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Distinct types of stem cell divisions determine organ regeneration and aging in hair follicles

Abstract

Hair follicles, mammalian mini-organs that grow hair, miniaturize during aging, leading to hair thinning and loss. Here we report that hair follicle stem cells (HFSCs) lose their regenerative capabilities during aging owing to the adoption of an atypical cell division program. Cell fate tracing and cell division axis analyses revealed that while HFSCs in young mice undergo typical symmetric and asymmetric cell divisions to regenerate hair follicles, upon aging or stress, they adopt an atypical ‘stress-responsive’ type of asymmetric cell division. This type of division is accompanied by the destabilization of hemidesmosomal protein COL17A1 and cell polarity protein aPKCλ and generates terminally differentiating epidermal cells instead of regenerating the hair follicle niche. With the repetition of these atypical divisions, HFSCs detach from the basal membrane causing their exhaustion, elimination and organ aging. The experimentally induced stabilization of COL17A1 rescued organ homeostasis through aPKCλ stabilization. These results demonstrate that distinct stem cell division programs may govern tissue and organ aging.

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Fig. 1: Physiological aging provokes SR-type ACDs.
Fig. 2: Deficiencies of HD components (Col17a1 and/or Itga6) cause SR-type ACDs.
Fig. 3: A deficiency of the cell polarity-related protein aPKCλ strikingly depletes HFSCs through SR-type ACDs.
Fig. 4: HD components stabilize cell polarity-related proteins in vivo and in vitro.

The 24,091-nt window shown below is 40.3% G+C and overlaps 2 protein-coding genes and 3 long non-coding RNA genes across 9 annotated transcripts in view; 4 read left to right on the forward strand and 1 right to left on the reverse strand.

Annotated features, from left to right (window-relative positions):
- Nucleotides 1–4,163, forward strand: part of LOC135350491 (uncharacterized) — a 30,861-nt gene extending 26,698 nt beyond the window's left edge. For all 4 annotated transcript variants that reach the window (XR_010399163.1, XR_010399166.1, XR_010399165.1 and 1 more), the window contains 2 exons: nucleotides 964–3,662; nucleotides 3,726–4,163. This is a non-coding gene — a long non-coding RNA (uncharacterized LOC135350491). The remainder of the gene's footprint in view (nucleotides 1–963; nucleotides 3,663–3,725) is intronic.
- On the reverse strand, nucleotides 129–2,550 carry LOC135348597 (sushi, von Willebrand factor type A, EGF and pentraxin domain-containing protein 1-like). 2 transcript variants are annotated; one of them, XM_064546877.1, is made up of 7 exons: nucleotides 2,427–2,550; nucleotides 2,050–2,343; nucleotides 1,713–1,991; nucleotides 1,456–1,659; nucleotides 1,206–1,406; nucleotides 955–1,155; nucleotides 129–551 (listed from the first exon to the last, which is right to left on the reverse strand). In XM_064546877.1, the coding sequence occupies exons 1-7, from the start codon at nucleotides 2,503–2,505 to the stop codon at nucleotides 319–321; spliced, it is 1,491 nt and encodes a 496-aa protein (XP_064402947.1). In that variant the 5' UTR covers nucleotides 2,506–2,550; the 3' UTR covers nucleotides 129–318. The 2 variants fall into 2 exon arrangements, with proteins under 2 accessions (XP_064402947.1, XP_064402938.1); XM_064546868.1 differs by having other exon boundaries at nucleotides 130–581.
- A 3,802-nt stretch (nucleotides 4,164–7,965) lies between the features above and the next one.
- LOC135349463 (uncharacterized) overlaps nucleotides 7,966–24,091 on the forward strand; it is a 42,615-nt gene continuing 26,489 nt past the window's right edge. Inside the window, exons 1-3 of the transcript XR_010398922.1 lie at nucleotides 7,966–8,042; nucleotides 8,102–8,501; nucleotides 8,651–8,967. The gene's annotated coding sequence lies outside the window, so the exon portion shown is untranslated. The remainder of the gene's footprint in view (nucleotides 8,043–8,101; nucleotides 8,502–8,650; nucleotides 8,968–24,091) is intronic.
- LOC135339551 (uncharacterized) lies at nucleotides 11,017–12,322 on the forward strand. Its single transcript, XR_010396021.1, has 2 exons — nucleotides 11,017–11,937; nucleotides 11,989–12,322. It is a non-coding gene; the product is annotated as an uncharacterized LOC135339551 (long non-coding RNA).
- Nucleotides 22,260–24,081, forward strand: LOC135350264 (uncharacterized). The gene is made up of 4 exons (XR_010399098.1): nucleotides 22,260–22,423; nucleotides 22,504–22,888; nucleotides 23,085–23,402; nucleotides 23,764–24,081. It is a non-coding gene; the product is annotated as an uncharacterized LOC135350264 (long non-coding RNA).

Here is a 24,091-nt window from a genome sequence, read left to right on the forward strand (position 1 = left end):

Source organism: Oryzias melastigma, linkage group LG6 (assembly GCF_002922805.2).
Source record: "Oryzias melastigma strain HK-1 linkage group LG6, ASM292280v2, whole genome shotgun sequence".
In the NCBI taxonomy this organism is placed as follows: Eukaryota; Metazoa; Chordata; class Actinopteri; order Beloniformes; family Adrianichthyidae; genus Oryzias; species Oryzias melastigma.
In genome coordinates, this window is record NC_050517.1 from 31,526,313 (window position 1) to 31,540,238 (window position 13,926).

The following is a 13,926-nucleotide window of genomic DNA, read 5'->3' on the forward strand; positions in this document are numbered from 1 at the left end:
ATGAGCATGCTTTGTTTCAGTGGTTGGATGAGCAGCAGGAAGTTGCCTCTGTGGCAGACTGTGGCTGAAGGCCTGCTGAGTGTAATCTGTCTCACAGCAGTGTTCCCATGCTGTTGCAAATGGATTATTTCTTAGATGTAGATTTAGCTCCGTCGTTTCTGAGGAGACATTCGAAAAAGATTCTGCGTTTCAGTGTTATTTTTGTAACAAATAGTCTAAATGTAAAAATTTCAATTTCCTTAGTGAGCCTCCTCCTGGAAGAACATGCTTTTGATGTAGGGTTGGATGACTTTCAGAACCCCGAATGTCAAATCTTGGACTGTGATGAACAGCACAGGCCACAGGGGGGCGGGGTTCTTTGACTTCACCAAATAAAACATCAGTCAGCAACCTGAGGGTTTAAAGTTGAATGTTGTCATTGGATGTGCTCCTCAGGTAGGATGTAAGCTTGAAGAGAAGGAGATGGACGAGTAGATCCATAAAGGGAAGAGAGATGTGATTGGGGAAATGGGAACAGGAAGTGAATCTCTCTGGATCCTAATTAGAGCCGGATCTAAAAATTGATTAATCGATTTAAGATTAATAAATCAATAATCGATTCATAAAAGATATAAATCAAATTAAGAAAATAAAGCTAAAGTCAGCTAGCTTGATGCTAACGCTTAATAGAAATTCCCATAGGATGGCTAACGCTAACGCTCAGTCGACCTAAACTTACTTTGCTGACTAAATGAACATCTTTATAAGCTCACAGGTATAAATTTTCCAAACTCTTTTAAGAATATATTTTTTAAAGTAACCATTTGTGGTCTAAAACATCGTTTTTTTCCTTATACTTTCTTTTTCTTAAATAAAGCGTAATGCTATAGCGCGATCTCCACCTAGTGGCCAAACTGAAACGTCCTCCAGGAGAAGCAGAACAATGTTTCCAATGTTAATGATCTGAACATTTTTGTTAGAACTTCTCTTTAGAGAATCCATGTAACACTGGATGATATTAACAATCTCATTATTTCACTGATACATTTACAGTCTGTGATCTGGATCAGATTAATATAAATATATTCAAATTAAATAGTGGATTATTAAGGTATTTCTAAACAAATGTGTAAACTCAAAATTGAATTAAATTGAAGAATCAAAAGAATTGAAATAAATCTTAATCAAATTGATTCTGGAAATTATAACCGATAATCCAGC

Fig. 5: SR-type stem cell divisions eliminate Col17a1 or aPKCλ-deficient HFSCs from their niche through their division-coupled delamination.
Fig. 6: Forced HD stabilization rescues HF aging phenotypes through the stabilization of cell polarity-related molecules.

Data availability

The data that support the findings of this study are available from the corresponding author upon request. Microarray data were deposited in Gene Expression Omnibus (www.ncbi.nlm.gov/geo/) under series identifier GSE124119.

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Acknowledgements

We thank Y. Nishimori, E. Suzuki, A. Tsuda, M. Natsuki, T. Kato, R. Yajima, F. Toki, H. Shimizu, W. Nishie, K. Yancey, F. Matsuzaki, H. Nishina, F. Ishino, T. Usami and M. Kanai for their helpful support and DASS Manuscript for editing. E. Georges-Labouesse provided the source of the ITGA6 flox mouse line. E.K.N. is supported by AMED under grant no. JP17gm5010002–JP20gm5010002 and a Japan Society for the Promotion of Science Grant-in-Aid for Scientific Research S (26221303). H.M. is supported by a Japan Society for the Promotion of Science Grant-in-Aid for Scientific Research on Innovative Areas ‘Cell Competition’ (26114001), a Grant-in-Aid for Scientific Research B (18H02637), a Young Scientific Research B (26860258, 24790376) and a GSK Japan Research Grant (2017-B9).

Author information

Affiliations

Authors

Contributions

H. Matsumura and E.K.N. conceived the study and wrote the manuscript. H. Matsumura performed the majority of the experiments and analyzed the data. N.L., A.T. and Y.M. prepared aged mice. S.I. performed all TEM experiments. D.N. advised on in vitro keratinocyte analysis. S.K. provided human scalp specimens. H. Morinaga performed H2O2 experiments. A.D.A. provided Itga6 flox mice. S.O. provided aPKCλ flox mice.

Corresponding authors

Correspondence to Hiroyuki Matsumura or Emi K. Nishimura.

Ethics declarations

Competing interests

E.K.N. is an advisor to EADERM Co., Ltd. All other authors have no competing interests.

Additional information

Peer review information Nature Aging thanks Claire Higgins, Lenhard Rudolph and Scott Williams for their contribution to the peer review of this work.

Publisher’s note Springer Nature remains neutral with regard to jurisdictional claims in published maps and institutional affiliations.

Extended data

Extended Data Fig. 1 Asymmetric cell divisions from embryo to adult life.